All windows were wide open, there was no other way to make that trip otherwise.
We couldn’t believe how crowded it got so quickly, we felt very lucky to have a seat, no matter how hard it was. We carried on reading our books, occasionally admiring the scenic landscape of the Thai countryside outside the window and hoping the train would be a little faster.
After a few hours our bottoms started to complain and we felt liking taking a break from the hard wooden benches and strolling along the carriage, but we knew that as soon as we stood up somebody else would have taken our place, so we preferred not to unless a necessary trip to the toilet was required.
Only Dale went to the loo and to my question ‘How was it?’, he replied ‘It was like standing on a huge metal neck brace’. That was enough to make me want to hold mine as long as possible.
No photos taken unfortunately! (Dale – Thankfully!)
People were constantly eating/snacking around us, vendors kept going up and down, it wasn’t long before we felt the munchies too and got our cute lunch boxes out.
You should have seen the face of the people around us, they started to point at our food, talking to each other and to us too (all in Thai), smiling and nodding at us. I guess they were either very surprised to see two farangs eating a fresh, delicious and homemade Thai meal or perhaps super jealous. Not sure, but the meal was superb!
If the people weren’t eating, alternatively they were sleeping, I’m not sure how they could on those seats where you could feel every single movement of the train. I guess sitting so close to each other helped to maintain their sleeping position or someone might even ‘borrow’ their neighbors shoulder to rest his or her head like on this occasion when it happened to Dale when a woman, probably at the peak of her dream, simply leaned on him.
Watch the woman with the black jacket and red top slowly making her way towards Dale.
All you need when is super hot, you are feeling uncomfortable, your bum hurts and there are still more than 20 stops to go out of the total 40 & at least another 6 hours before reaching your destination, is to have somebody sleeping on you. Poor Dale, but it was quite funny at the same time and we couldn’t help laughing about it.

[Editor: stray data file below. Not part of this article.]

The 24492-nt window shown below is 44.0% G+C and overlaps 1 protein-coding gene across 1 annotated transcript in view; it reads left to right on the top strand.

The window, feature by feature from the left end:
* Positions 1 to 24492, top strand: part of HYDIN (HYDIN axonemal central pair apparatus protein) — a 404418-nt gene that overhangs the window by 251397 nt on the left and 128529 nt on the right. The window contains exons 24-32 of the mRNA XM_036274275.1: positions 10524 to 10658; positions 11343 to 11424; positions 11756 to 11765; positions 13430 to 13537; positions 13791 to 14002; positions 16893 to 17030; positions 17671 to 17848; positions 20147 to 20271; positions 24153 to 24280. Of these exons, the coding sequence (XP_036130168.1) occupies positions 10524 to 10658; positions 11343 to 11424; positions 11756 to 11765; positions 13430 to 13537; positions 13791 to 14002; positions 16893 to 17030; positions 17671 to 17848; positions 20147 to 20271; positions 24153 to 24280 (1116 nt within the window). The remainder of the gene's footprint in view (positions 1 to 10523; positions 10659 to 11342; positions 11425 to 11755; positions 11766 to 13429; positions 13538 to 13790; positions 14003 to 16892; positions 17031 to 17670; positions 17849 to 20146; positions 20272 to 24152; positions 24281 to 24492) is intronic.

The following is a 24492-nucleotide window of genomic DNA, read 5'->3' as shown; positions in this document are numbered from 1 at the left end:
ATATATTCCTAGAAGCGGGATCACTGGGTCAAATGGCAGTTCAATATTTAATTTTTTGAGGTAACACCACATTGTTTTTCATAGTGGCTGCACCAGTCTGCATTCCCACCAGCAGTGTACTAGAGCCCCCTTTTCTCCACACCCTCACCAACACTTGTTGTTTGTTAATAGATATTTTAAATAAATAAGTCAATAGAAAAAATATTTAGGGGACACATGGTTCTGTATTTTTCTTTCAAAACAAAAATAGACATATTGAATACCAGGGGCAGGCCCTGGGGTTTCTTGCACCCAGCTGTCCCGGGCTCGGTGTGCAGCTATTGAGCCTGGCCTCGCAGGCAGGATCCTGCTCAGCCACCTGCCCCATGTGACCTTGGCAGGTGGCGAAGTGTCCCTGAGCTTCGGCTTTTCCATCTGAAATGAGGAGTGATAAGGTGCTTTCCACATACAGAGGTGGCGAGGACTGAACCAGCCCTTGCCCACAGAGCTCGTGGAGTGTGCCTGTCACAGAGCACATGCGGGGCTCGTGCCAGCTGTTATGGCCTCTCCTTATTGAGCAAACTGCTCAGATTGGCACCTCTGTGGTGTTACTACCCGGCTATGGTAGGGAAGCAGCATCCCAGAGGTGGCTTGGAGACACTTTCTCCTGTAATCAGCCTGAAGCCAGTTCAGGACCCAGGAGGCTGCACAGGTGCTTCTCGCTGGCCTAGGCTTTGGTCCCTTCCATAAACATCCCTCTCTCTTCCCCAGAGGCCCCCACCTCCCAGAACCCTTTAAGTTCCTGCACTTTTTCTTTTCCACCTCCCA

In fact, when the lady woke near the end she was really nice & had a good giggle with Dale, full of smiles.
It’s Not Over Yet!
When we thought it couldn’t get any worse, a massive cloud of dust came inside from the surrounding countryside making everything brownish and terribly dirty including us two. Nice!
The rubbish underneath the seats was growing and growing, in fact the other passengers – if not using the windows as an open bin – were throwing everything on the floor and with such naturalness. I wasn’t very impressed with that at all and made me think and in a way miss the super clean Japanese trains.
Page after page, Dale with yet another Game of Thrones book & me with The Fountainhead, we thought there wasn’t long to go. We had been warned though that Thai trains are often late and, even if they leave on time, they might arrive 1 or 2 hours later than expected. Happy times!
It’s 7pm and, hours after we departed Bangkok, we finally made it to Phitsanulok, with only 1 hour and 10 minutes of delay, result!
Today it’s still probably the most uncomfortable trip we’ve ever made, it felt endless. We were quite broken and very tired, but at the same time it has been an unique experience and a lesson about Thai culture and we had our ‘funny’ moments too which helped to take it easy and be more patient.
Would we do a train trip on the 3rd class again? Probably, depending on the distance I guess.